"That is a huge loophole that should be amended in the Firearms Act to deal with such issues. As of now, it is left to the interpretation of the OCS, OCPD or the DCIO."
The chair finished by saying that guns are supposed to be for protection alone, and that a licensed firearm holder should be discreet about their possession of the firearm.
"Guns shouldn't be used to settle domestic disputes or bar brawls. In short, they shouldn't be an extension of your manhood," he added.
Anyone who wants to show people they have a firearm is not only a risk to themselves but also to the people around himNGOAK member
Another member of NGOAK, who wished to remain anonymous as he is a well-known public figure, said he got a gun because the nature of his work involved him handling large sums of money while out in public.
"I needed to protect myself wherever I went and I used to have a lot of money on my person. This was before the issue of gun-owning as a status symbol came about," the NGOAK member said.
The public figure said people who own guns for status sake shouldn't be allowed to legally own those guns.
"Owning, handling and storing a firearm is a great responsibility. Before one owns a firearm, they should be a responsible citizen. There are laws and regulations for having a firearm. Anyone who wants to show people they have it is not only a risk to themselves but also to the people around him," he said.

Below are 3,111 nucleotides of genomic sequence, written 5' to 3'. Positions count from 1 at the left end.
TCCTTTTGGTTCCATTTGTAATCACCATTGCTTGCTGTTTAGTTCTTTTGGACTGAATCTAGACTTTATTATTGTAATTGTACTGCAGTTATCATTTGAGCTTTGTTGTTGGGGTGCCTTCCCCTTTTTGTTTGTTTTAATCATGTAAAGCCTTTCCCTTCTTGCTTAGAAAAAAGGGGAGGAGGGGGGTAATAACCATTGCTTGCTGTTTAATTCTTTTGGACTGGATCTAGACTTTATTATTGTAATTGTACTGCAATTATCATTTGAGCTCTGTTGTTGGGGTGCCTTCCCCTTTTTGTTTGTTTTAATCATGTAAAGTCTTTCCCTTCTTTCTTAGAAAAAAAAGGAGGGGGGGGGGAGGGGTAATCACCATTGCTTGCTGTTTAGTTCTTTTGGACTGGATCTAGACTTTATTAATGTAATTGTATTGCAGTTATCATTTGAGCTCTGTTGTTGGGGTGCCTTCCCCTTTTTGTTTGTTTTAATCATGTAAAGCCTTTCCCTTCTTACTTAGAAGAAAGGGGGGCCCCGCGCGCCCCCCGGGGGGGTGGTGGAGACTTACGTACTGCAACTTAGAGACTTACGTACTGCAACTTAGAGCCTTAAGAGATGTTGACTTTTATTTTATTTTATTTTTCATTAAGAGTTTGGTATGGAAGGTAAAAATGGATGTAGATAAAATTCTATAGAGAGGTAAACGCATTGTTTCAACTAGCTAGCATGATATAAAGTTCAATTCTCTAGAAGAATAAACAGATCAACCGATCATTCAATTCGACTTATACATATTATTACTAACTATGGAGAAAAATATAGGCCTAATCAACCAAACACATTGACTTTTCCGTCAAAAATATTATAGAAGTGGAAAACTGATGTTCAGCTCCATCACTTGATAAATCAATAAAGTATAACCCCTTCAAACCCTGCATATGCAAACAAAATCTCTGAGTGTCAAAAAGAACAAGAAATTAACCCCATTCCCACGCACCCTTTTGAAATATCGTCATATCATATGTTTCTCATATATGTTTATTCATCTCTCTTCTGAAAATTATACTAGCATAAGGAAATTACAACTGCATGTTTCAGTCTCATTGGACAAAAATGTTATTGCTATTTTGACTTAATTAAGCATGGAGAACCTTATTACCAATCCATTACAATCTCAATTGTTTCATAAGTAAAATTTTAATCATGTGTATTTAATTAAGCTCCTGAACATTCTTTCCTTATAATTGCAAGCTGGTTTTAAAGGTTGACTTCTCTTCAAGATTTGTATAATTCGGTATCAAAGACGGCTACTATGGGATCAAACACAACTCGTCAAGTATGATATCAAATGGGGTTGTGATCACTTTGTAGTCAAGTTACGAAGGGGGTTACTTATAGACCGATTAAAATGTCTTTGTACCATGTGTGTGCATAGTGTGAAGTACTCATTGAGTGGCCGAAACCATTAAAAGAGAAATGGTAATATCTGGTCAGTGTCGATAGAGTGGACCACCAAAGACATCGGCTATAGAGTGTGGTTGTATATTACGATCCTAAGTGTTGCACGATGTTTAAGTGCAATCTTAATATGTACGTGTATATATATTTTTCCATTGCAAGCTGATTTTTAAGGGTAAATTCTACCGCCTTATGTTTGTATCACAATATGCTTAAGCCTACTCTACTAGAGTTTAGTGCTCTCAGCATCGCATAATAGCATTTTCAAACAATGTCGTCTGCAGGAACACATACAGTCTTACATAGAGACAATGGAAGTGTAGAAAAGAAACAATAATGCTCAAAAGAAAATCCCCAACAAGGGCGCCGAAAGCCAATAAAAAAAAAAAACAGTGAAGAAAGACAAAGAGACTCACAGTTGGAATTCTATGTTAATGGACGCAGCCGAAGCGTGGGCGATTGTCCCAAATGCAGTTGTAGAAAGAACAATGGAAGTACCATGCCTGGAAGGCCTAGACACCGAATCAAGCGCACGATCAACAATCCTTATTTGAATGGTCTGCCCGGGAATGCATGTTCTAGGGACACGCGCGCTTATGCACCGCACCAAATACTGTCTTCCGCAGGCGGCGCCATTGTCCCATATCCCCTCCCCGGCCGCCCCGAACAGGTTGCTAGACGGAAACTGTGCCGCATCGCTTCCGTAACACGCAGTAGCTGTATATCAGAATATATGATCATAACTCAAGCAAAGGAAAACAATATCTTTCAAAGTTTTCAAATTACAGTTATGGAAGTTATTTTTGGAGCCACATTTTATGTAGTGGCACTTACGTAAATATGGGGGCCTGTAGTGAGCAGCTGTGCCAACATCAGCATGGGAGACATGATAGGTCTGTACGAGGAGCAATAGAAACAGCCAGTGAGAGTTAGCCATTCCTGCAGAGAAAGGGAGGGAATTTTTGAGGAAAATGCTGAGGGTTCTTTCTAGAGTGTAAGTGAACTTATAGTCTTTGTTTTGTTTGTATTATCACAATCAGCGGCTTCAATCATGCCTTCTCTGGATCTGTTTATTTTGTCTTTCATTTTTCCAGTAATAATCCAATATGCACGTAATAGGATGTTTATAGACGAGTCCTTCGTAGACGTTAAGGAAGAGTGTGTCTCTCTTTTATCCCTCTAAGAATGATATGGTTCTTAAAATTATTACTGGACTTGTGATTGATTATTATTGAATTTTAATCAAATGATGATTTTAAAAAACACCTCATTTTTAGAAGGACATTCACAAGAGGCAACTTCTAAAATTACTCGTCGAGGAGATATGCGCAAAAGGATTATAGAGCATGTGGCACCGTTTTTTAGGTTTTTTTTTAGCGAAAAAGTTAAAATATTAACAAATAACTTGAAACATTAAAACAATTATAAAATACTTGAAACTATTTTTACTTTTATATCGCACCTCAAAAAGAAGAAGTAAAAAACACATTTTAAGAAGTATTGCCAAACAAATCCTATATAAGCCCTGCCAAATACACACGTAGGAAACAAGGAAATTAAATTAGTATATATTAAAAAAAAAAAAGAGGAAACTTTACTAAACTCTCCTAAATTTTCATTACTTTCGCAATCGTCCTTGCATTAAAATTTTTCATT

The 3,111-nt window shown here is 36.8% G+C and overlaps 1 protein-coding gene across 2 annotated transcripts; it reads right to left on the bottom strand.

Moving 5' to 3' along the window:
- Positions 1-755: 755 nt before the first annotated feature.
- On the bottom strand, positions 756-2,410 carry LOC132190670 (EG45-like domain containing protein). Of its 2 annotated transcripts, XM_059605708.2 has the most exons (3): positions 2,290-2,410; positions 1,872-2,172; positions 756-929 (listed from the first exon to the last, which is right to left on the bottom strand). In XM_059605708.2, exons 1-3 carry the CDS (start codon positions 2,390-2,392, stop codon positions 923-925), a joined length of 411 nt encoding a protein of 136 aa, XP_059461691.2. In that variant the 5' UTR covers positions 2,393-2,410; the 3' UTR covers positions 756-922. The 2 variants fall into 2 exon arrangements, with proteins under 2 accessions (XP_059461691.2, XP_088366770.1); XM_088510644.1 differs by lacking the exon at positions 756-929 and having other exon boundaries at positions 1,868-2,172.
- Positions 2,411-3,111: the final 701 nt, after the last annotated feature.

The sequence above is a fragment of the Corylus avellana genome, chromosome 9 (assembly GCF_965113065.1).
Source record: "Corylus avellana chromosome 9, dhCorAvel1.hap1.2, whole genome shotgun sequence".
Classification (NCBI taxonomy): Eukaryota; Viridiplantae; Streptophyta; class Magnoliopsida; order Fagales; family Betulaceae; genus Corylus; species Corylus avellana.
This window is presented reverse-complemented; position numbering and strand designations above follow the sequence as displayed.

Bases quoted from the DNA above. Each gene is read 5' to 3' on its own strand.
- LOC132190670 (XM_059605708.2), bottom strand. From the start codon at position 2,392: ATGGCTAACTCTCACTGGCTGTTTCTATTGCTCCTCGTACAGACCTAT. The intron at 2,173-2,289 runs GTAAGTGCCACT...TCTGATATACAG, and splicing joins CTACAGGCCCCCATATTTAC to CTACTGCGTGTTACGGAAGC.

Article 88 of the Penal Code prohibits the brandishing of weapons in public, warning that “any person who goes armed in public without lawful occasion in such a manner as to cause terror to any person is guilty of a misdemeanour, and his arms may be forfeited”.
The celebrity, who has owned his gun for more than eight years, said above all, a person who has owns a firearm shouldn't use it when intoxicated. "The threat of hurting those around you when you are drunk is very high. One should be of a sober mind when using a firearm," he said.
Section 33 of the Firearms Act states that “any person who is drunk, or who behaves in a disorderly manner, while carrying a firearm, shall be guilty of an offence and liable to imprisonment for up to one year or up to Sh10,000 fine, or both”.
Most licensed firearm holders insist they own guns purely for the security aspect it provides them and as such, keep them well-hidden. So does that mean the public figures who show off their guns and brandish them in public are in it for the status?
Despite the different motivations of various gun-handlers, the law does have some controls for errant firearm holders. A firearm handling licence can be revoked if the gun-handler misused the gun while drunk, stored it carelessly, endangering others, exuded misconduct or was believed to be a threat to public safety and peace.
Edited by T Jalio